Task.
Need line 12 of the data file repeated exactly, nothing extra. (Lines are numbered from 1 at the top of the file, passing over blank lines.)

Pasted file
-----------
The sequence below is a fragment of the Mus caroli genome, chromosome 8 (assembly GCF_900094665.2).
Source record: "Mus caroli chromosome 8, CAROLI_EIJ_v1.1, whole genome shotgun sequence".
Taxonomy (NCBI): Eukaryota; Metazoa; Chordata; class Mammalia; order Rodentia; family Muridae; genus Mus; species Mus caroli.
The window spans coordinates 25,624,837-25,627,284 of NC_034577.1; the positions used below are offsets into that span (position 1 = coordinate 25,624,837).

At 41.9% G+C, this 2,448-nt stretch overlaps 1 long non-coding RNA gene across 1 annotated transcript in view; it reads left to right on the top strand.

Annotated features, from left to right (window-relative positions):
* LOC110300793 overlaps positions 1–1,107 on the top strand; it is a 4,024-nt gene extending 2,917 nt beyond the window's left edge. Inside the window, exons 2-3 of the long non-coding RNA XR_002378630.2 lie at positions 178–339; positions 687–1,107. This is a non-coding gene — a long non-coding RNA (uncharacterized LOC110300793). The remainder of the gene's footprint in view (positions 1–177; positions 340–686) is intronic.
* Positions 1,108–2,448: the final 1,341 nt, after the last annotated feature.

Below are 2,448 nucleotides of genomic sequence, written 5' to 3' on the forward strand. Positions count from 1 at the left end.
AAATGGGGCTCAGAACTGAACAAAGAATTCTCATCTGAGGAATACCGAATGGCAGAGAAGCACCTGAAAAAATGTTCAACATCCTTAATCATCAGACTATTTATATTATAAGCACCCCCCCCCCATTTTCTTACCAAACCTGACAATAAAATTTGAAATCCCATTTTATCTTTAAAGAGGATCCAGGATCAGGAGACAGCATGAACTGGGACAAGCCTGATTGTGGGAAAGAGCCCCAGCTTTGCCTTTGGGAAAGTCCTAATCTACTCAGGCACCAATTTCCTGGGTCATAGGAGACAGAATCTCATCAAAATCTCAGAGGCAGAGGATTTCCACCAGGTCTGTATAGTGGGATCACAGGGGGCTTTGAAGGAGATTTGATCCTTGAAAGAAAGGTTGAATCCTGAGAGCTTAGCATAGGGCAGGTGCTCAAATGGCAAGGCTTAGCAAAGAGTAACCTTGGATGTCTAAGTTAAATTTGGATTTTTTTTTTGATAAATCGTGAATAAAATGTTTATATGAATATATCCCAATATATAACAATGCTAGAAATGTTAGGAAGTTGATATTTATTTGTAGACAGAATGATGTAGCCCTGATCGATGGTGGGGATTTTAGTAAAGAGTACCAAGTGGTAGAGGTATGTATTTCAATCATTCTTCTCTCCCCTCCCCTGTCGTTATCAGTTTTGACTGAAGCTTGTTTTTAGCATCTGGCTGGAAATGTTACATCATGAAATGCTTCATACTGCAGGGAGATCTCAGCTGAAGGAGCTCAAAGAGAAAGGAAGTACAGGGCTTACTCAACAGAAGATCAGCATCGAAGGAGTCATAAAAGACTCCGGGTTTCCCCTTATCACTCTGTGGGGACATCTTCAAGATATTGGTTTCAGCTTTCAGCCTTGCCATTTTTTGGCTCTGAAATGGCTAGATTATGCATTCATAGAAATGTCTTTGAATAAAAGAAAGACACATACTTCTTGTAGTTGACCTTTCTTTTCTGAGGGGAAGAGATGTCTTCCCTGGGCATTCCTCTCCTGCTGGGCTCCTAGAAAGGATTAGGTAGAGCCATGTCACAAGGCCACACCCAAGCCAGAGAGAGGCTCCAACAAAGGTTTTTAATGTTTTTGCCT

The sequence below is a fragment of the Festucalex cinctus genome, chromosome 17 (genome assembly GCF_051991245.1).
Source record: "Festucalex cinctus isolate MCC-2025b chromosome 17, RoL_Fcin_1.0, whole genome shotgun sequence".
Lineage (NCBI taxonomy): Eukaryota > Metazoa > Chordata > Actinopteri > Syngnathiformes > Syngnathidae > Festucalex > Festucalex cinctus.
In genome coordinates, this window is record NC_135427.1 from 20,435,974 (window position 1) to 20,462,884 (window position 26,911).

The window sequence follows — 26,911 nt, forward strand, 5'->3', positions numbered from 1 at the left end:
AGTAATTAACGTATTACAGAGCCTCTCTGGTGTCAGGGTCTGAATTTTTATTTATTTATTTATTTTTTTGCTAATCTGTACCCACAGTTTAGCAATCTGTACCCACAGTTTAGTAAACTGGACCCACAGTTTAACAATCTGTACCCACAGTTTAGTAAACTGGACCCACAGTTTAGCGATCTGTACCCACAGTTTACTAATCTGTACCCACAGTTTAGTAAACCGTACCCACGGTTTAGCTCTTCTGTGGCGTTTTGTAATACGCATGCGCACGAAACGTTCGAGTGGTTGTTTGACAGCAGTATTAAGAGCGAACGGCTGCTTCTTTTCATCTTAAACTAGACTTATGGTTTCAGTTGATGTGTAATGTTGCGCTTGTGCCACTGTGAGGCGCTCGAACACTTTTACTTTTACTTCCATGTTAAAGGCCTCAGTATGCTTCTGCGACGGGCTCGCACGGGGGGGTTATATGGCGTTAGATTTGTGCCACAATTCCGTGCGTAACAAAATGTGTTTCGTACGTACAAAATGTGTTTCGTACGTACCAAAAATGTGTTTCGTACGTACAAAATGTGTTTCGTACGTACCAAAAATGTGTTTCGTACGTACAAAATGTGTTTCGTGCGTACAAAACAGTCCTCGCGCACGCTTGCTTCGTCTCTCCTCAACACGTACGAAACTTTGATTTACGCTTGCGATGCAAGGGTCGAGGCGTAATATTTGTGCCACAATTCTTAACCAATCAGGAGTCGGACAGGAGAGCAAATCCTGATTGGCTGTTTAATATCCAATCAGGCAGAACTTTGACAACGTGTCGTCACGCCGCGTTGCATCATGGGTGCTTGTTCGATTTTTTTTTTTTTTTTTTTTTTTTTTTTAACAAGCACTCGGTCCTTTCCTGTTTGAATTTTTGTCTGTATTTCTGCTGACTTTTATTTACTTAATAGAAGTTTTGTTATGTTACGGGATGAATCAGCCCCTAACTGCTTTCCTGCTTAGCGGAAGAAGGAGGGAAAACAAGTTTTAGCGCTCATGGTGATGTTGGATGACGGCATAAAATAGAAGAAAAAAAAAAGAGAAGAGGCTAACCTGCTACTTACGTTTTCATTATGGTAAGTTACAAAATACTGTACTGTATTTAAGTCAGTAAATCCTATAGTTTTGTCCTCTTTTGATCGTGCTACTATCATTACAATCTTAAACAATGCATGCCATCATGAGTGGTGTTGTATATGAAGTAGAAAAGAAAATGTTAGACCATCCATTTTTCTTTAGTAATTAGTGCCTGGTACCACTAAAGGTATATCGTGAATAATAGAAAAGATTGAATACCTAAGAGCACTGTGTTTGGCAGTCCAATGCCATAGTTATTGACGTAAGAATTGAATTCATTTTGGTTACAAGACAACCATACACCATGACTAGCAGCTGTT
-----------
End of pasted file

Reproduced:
Source record: "Festucalex cinctus isolate MCC-2025b chromosome 17, RoL_Fcin_1.0, whole genome shotgun sequence".